They see the recent proliferation of natural gas and decline of domestic coal consumption as signs that King Coal is falling from its perch.
And admittedly, they have a strong argument.
Coal stockpiles are now at record highs. Domestic prices have fallen. Mines have closed and power plants have made the switch to natural gas.
Throw in the fact that the EPA has handed down new emissions regulations for new coal-fired power plants (a cap of 1,000 lbs. of carbon dioxide per megawatt of electricity produced) and it’s not hard to see why the industry as a whole is struggling.
This is reflected in a number of coal companies along with the Market Vectors-Coal ETF recently hitting new 52-week lows.
So according to many in the media, coal is dead and investors should run for the hills.
But don’t look in the obituaries just yet.
I ask you – when has anyone ever made any real money listening to the “experts” on TV and in print?
My point is, if you were to read closer between the lines, you’ll see that the media couldn’t be more wrong on where the industry is headed. In fact, I believe investors should approach coal with (growing) optimism, as a rebound seems likely in the cards.
The Case For Coal
Before we move any further, let me clear the air on domestic coal consumption first.
The perception that new emissions regulations being handed down by the Environmental Protection Agency will be the final nail in the coffin for coal has been largely over exaggerated.
For years, the industry has been facing mounting pressure to clean up their production processes. Now new technologies such as carbon capture and mercury and acid gas-control equipment are being adopted by many of the major coal players.
Some of coal’s top brass have stated, most of their assets are prepared to undertake the upgrades, and they welcome the new changes.
Jack Fusco, CEO and President of Calpine Corp. which operates 92 plants in 20 states commented: “A recent report from M.J. Bradley and Associates and the Analysis Group shows that 11 of the top 15 largest coal fleet owners in the U.S., representing half of the nation’s coal capacity, have indicated that they are well-positioned to comply with the rules.”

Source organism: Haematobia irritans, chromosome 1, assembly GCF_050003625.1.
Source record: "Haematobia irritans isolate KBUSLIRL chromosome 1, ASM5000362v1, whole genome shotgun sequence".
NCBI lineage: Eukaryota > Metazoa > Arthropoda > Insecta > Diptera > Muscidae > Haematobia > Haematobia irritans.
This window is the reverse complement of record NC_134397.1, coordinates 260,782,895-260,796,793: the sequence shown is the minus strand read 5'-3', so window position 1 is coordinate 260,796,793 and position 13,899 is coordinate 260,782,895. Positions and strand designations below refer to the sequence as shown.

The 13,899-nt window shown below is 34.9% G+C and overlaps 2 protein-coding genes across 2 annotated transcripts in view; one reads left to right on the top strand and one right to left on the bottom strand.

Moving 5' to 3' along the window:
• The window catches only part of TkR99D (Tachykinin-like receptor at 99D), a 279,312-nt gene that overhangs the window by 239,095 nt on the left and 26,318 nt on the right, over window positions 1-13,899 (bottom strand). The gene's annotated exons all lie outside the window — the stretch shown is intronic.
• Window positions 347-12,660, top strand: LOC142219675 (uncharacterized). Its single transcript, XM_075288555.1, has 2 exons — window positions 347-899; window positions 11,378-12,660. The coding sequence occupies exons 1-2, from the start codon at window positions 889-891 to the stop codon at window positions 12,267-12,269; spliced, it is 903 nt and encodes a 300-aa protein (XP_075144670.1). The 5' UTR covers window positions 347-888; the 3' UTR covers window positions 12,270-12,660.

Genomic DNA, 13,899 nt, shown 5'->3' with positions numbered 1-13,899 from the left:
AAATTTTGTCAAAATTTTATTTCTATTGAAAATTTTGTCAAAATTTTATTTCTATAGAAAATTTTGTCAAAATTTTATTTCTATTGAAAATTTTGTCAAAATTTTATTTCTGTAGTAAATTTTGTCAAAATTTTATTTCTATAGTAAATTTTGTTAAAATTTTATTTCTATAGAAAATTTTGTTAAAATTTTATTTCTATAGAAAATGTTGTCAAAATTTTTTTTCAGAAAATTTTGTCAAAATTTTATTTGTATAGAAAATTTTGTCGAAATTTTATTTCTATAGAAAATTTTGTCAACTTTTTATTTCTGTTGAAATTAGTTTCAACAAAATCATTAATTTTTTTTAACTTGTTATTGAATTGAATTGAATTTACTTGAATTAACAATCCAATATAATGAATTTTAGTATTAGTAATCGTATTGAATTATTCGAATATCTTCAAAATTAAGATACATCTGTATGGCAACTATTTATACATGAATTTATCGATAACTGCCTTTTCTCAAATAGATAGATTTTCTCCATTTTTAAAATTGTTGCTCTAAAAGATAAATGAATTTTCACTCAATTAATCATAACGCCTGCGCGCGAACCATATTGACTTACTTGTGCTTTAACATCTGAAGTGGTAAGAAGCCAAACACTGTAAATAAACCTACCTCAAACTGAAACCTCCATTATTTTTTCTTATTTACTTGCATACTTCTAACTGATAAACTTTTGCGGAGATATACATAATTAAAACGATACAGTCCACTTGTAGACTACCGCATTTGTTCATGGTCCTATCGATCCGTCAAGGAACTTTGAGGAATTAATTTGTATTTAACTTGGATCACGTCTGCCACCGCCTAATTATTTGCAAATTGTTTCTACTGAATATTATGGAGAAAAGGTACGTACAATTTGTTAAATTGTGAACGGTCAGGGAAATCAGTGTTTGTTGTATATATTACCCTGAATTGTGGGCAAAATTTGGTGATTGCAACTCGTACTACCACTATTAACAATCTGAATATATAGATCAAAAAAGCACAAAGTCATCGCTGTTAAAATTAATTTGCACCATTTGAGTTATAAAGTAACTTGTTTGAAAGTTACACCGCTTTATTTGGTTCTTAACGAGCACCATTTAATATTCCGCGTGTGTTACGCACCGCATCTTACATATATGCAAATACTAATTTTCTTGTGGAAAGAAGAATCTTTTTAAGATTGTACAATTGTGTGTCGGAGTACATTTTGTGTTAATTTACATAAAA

Ralph Izzo, CEO and President of New Jersey’s largest utility company, Public Service Enterprise Group, also feels that such changes are necessary and will help to create jobs and modernize America’s electric power infrastructure.
Yes, natural gas has taken a huge bite out of the coal sector. Yes, new regulations have forced power companies to make changes.
But coal as a domestic fuel source isn’t going anywhere.
And on an international level, it’s just starting to heat up.
According to the IEA, global demand for coal will continue to expand aggressively through 2017.
And according to Milton Catelin, chief executive of the World Coal Association in London, coal use is expected to increase 50 percent by 2035.
“Last year, coal represented 30 percent of world energy, and that’s the highest share it has had since 1969,” he said.
Within a year or two, coal will surpass oil as the planet’s primary fuel, Mr. Catelin predicted.
Coal consumption is soaring around the world as global population grows and more electricity is needed – Europe and Asia in particular.
In countries like India, demand is expected to rise over 40% in the next five years.
Last year alone, China imported over 182 million tons of coal – 10% higher than 2010 and edging Japan as the world’s top coal importer.
Japan, once the world’s number one from 1975 to 2010, was no slouch either, clearing 175 million tons in 2011.
This is why American coal exports have flourished in the past few years.
We shipped approximately 107.3 million tons abroad in 2011, which is a whopping 31.3% increase from 2010.
According to analysts at Raymond James, coal exports in April touched a record 12.5 million tons and are on pace for 150 million this year. That’s an additional 40 percent jump from 2011, the most since 1991, according to Energy Department data.
Just five years ago, only 50 million tons were exported overseas.
Coping With Explosive Demand
The only thing holding back American coal exports is port capacity.
So to meet this unprecedented growth, a number of new coal ports have been proposed in Washington State and Oregon.
Among their backers are Warren Buffett’s Berkshire Hathaway and Goldman Sachs.
If all the ports were built, analysts estimate that the coal miners could sell 146 million tons worth at least $1.3 billion annually to the Chinese.
So much for telling King Coal to relinquish its crown.
Clearly, it’s time to take advantage of coal stocks while it’s out of favor with everybody else.
The time to buy domestic coal is now – while prices are dirt-cheap.
In the long run, I believe there’s nowhere to go but up.
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